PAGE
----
That’s it! I have become a complete bread baking addict (no surprise there). Dan Leader’s Four Hour Baguette recipe really boosted my confidence into trying more and more challenging bread recipes and I’ll tell ya what, I have been cranking out some really delicious breads! I haven’t purchased store-made bread in weeks now and in fact I have another loaf rising on my counter as I type!
After baking baguettes for a few weeks, I moved onto a boule shaped loaf that turned out crusty and delicious and perfect for sandwiches. This time I wanted to try the ciabatta shaped loaf. Ciabatta is one of my favorite bread styles being super crusty on the outside with a nice, fluffy interior. It’s the best of both worlds. It’s great for croutons, sandwich bread, dipping into soup and is sublime simply sliced, toasted and slathered with butter. For this ciabatta, I decided to add some flavor in the form of fresh rosemary and fresh grated Parmigiano-reggiano cheese. Sweet, piney rosemary and salty, nutty parmesan really ascended this loaf to the next level!
Rosemary-Parmigiano Ciabatta Loaf
This recipe is, of course, adapted from Michael Ruhlman’s Bread Dough ratio
- 20 ounces bread flour
- 12 ounces warm water
- 2 teaspoons salt, plus some for sprinkling over top
- 1 teaspoon active dry yeast
- 1-2 tablespoons chopped fresh rosemary (depending on how much you like rosemary) or any herb of your choice
- 1 cup freshly grated Parmigiano-Reggiano
- 1 teaspoon olive oil
- 1/2 cup ice cubes
In a large mixing bowl or bowl of your stand mixer, add the 12 ounces of water. I like to turn on my faucet until it just gets hot, that should be plenty warm enough for the yeast. Sprinkle the yeast over the top of the water and allow to sit 10 minutes to let the yeast dissolve. Add the flour, salt, rosemary and parmesan to the bowl. If preparing bread by hand, stir ingredients together with a wooden spoon until a shaggy dough forms. Turn out onto a floured surface and knead ten minutes. If preparing bread using a stand mixer, start with your paddle attachment and combine ingredients on low until a shaggy dough forms. Switch to the dough hook and knead for 10 minutes.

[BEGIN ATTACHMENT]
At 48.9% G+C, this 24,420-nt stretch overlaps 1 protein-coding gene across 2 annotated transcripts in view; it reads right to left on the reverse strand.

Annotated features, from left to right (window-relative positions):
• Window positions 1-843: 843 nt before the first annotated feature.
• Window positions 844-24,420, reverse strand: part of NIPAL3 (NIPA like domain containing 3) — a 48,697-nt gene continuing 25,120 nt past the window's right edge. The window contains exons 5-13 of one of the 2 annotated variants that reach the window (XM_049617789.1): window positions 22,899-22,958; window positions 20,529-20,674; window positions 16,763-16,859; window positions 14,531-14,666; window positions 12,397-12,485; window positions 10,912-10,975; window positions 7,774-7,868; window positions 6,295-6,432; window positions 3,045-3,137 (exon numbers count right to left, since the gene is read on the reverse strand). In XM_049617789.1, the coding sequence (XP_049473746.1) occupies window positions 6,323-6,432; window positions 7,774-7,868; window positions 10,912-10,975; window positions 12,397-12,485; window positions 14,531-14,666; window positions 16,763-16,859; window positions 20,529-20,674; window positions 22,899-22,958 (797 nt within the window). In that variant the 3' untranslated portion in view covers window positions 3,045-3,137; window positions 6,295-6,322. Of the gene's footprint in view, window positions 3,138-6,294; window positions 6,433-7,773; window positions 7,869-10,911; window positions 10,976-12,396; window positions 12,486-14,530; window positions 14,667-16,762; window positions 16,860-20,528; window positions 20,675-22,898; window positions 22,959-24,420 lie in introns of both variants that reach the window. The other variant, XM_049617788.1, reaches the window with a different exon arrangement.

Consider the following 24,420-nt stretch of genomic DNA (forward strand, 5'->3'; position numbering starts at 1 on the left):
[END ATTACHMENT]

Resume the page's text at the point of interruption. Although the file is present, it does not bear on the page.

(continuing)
When dough has been kneaded, transfer to a lightly oiled bowl covered with a dish towel and place into a cold oven or microwave to rise for 1-1 1/2 hours. The dough should be doubled in size at the end of the rise. Punch the dough down and knead slightly to redistribute the yeast. Place back into the bowl, recover with the towel and let sit another 10-15 minutes.
To shape into a ciabatta, stretch the dough lengthwise until it is about a foot long and an inch thick. Place the shaped loaf onto a sheet of parchment paper and once again cover with the dish towel. Allow to proof on the counter for another 1-1 1/2 hours. If you’re not planning on baking the dough that day, you can cover it with plastic wrap and refrigerate until an hour and a half, allowing the bread to proof at room temperature, before you plan on baking it.
Preheat the oven to 450 F and place a baking sheet upside down on the middle rack and a cast iron skillet on the bottom rack. When ready to bake your ciabatta, stipple the dough with your fingers all over the loaf. Brush with olive oil and sprinkle with coarse kosher salt. Slide the loaf, on the parchment paper, onto the baking sheet and place the ice cubes into the cast iron skillet. Bake for 10 minutes, before lowering the heat to 375. Continue baking for another 30 minutes.
Slice and enjoy!!